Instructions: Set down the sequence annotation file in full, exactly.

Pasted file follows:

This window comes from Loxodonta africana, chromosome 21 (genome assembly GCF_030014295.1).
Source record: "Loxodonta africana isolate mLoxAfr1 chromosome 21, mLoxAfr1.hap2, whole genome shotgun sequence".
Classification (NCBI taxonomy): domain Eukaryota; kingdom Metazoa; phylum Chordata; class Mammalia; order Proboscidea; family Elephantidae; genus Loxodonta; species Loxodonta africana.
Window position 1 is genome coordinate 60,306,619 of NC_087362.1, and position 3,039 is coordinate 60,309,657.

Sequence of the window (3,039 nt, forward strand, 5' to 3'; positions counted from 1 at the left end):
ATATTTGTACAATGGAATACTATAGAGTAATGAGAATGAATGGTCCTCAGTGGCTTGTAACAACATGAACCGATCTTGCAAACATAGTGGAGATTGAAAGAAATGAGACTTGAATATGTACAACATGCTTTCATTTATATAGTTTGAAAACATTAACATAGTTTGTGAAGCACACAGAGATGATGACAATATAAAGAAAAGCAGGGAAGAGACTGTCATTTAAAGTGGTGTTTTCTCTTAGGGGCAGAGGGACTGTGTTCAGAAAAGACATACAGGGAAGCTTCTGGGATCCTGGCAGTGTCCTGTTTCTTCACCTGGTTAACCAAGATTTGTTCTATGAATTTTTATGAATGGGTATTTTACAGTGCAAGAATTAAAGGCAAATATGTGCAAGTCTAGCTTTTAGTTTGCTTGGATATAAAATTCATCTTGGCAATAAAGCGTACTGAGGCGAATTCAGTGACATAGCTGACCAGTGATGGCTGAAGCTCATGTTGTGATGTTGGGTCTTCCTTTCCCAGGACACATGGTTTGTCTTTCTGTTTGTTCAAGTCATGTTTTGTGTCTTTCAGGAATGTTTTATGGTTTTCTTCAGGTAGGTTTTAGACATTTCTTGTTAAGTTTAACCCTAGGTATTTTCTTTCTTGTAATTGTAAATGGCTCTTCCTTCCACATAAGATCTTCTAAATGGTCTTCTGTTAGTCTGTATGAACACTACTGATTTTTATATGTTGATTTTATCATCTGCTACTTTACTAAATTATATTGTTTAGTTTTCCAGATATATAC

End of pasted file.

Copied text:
This window comes from Loxodonta africana, chromosome 21 (genome assembly GCF_030014295.1).
Source record: "Loxodonta africana isolate mLoxAfr1 chromosome 21, mLoxAfr1.hap2, whole genome shotgun sequence".
Classification (NCBI taxonomy): domain Eukaryota; kingdom Metazoa; phylum Chordata; class Mammalia; order Proboscidea; family Elephantidae; genus Loxodonta; species Loxodonta africana.
Window position 1 is genome coordinate 60,306,619 of NC_087362.1, and position 3,039 is coordinate 60,309,657.

Sequence of the window (3,039 nt, forward strand, 5' to 3'; positions counted from 1 at the left end):
ATATTTGTACAATGGAATACTATAGAGTAATGAGAATGAATGGTCCTCAGTGGCTTGTAACAACATGAACCGATCTTGCAAACATAGTGGAGATTGAAAGAAATGAGACTTGAATATGTACAACATGCTTTCATTTATATAGTTTGAAAACATTAACATAGTTTGTGAAGCACACAGAGATGATGACAATATAAAGAAAAGCAGGGAAGAGACTGTCATTTAAAGTGGTGTTTTCTCTTAGGGGCAGAGGGACTGTGTTCAGAAAAGACATACAGGGAAGCTTCTGGGATCCTGGCAGTGTCCTGTTTCTTCACCTGGTTAACCAAGATTTGTTCTATGAATTTTTATGAATGGGTATTTTACAGTGCAAGAATTAAAGGCAAATATGTGCAAGTCTAGCTTTTAGTTTGCTTGGATATAAAATTCATCTTGGCAATAAAGCGTACTGAGGCGAATTCAGTGACATAGCTGACCAGTGATGGCTGAAGCTCATGTTGTGATGTTGGGTCTTCCTTTCCCAGGACACATGGTTTGTCTTTCTGTTTGTTCAAGTCATGTTTTGTGTCTTTCAGGAATGTTTTATGGTTTTCTTCAGGTAGGTTTTAGACATTTCTTGTTAAGTTTAACCCTAGGTATTTTCTTTCTTGTAATTGTAAATGGCTCTTCCTTCCACATAAGATCTTCTAAATGGTCTTCTGTTAGTCTGTATGAACACTACTGATTTTTATATGTTGATTTTATCATCTGCTACTTTACTAAATTATATTGTTTAGTTTTCCAGATATATAC